3 House Hacks in 3 Years & Now I’m Financially Free—Here’s Exactly How I Did It
It’s the most wonderful time of the year! And no, I’m not talking about the holidays. I am talking about the time where I get to write about my most recent house hacking deal.
I apologize, this blog post is a few months overdue, but I wanted to wait for the final rehab numbers to come in before sharing.
In this article, I am going to get into exactly how I found and funded my last deal, dive deep into the numbers, and show how it has allowed me to hit financial independence in under three years. Let’s jump in!
Finding & Funding My Third House Hack
I found house hack No. 3 just like I found No. 1 and No. 2—on the MLS. Why do I use the MLS? Because it is the easiest way.
Scanning the MLS
When house hacking, it doesn't matter that you get the lowest price for a deal. It matters that you get into a deal as quickly as possible so you can start saving on rent, cash flowing, and building equity. Plus, once you're in, you can start that one-year countdown to picking up the next one.
With the house hacking strategy I was planning to deploy, almost all of the properties within my search criteria would have worked. So, the golden nugget here is: what was my strategy exactly?
My plan was to find a single family residence that I could do a 5 percent down conventional loan on. I also wanted my own bedroom; I wanted to occupy one room while renting out the other four or five.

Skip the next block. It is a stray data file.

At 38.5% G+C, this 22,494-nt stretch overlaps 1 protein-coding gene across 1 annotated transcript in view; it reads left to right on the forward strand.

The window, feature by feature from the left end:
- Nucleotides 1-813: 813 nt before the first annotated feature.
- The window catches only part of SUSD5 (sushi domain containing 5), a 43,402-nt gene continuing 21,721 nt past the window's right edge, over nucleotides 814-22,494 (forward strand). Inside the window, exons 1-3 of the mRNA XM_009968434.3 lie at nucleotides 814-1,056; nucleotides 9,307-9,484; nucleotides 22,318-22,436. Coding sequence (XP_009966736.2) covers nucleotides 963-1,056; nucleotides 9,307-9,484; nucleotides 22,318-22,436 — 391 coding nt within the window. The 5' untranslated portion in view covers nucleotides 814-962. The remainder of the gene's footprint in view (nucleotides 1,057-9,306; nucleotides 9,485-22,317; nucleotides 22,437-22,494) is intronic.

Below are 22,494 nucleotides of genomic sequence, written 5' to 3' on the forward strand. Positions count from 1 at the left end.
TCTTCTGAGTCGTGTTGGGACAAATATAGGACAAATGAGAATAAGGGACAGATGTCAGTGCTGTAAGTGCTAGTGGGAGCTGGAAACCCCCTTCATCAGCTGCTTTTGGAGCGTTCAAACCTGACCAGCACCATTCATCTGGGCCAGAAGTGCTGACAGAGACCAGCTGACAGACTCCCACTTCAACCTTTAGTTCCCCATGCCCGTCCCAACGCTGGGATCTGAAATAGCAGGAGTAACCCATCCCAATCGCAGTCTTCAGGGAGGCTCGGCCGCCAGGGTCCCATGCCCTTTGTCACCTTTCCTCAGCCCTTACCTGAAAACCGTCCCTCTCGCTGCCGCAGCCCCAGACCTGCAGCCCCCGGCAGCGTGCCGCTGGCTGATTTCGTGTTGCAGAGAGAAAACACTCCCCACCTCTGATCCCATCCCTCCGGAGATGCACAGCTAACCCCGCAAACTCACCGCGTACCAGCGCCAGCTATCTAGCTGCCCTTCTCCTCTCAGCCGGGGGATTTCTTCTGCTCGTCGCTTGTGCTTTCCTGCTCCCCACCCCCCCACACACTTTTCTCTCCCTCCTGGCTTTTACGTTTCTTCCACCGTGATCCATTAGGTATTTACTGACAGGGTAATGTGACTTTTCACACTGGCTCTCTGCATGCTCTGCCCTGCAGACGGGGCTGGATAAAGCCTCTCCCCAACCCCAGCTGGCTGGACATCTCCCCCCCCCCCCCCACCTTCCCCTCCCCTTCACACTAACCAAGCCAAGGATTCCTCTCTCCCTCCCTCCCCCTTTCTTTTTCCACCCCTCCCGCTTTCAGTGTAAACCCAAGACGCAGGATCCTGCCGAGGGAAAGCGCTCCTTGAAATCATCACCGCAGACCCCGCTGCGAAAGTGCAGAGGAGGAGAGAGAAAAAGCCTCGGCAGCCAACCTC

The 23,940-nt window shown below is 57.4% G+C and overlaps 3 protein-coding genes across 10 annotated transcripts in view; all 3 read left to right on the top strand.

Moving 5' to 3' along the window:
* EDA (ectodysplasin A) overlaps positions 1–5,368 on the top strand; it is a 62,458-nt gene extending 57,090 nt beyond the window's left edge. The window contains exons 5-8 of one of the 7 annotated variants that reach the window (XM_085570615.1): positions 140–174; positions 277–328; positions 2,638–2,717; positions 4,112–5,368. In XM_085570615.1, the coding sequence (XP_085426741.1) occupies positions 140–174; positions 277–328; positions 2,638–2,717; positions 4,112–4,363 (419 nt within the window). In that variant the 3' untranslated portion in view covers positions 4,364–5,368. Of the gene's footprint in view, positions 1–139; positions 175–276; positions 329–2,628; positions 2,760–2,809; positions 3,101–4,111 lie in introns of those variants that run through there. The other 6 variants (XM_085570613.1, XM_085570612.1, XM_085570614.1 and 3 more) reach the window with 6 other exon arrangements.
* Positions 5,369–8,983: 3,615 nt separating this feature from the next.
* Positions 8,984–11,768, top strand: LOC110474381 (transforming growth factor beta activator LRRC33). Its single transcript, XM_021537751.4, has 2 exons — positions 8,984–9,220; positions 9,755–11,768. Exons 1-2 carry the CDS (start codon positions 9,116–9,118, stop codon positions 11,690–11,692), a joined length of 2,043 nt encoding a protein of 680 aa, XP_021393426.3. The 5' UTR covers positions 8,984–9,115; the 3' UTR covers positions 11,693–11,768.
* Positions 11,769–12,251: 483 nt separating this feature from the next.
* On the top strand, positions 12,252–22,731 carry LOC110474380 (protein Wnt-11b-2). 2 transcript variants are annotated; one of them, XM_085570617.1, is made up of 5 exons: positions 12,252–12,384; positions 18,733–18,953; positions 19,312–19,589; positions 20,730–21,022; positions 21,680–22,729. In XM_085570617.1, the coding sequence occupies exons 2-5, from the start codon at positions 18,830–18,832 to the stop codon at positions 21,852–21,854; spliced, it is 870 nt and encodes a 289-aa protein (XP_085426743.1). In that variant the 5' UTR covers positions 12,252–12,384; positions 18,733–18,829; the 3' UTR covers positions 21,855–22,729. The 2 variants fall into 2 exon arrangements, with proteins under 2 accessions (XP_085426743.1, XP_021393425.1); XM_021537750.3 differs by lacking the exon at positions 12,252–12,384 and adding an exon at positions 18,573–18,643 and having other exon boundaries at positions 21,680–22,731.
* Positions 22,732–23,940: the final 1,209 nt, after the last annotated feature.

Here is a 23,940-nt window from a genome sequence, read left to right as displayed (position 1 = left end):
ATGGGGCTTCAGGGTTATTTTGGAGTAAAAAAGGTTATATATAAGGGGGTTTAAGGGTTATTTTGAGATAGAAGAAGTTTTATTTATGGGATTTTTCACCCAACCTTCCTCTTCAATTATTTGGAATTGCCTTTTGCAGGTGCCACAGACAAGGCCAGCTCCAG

Also, I LOVE flexibility. If there was a way for me to convert some or all of this property into a short-term rental, even better!
I knew I could get much more in rent by renting by the room, and I certainly did not mind living with roommates. I’ve done it my entire life. The best-case scenario, though, would be to live with two roommates and have a short-term rental in the basement. Less roommates and more profitable? Win-win!
Setting My Search Criteria
With that being said, I am an agent, so I set up my criteria to be a 1,900-plus-square-foot house with three-plus bedrooms and two-plus bathrooms. I know, I just said I was looking for a five-bedroom place—so why would I set my search criteria for three?
There is a high probability that a house with more than 2,000 square feet either has non-conforming bedrooms OR an unfinished basement, where bedrooms can be added. By either adding or conforming bedrooms, you will add significant value to your house and simultaneously gain the ability to increase total rent for the property.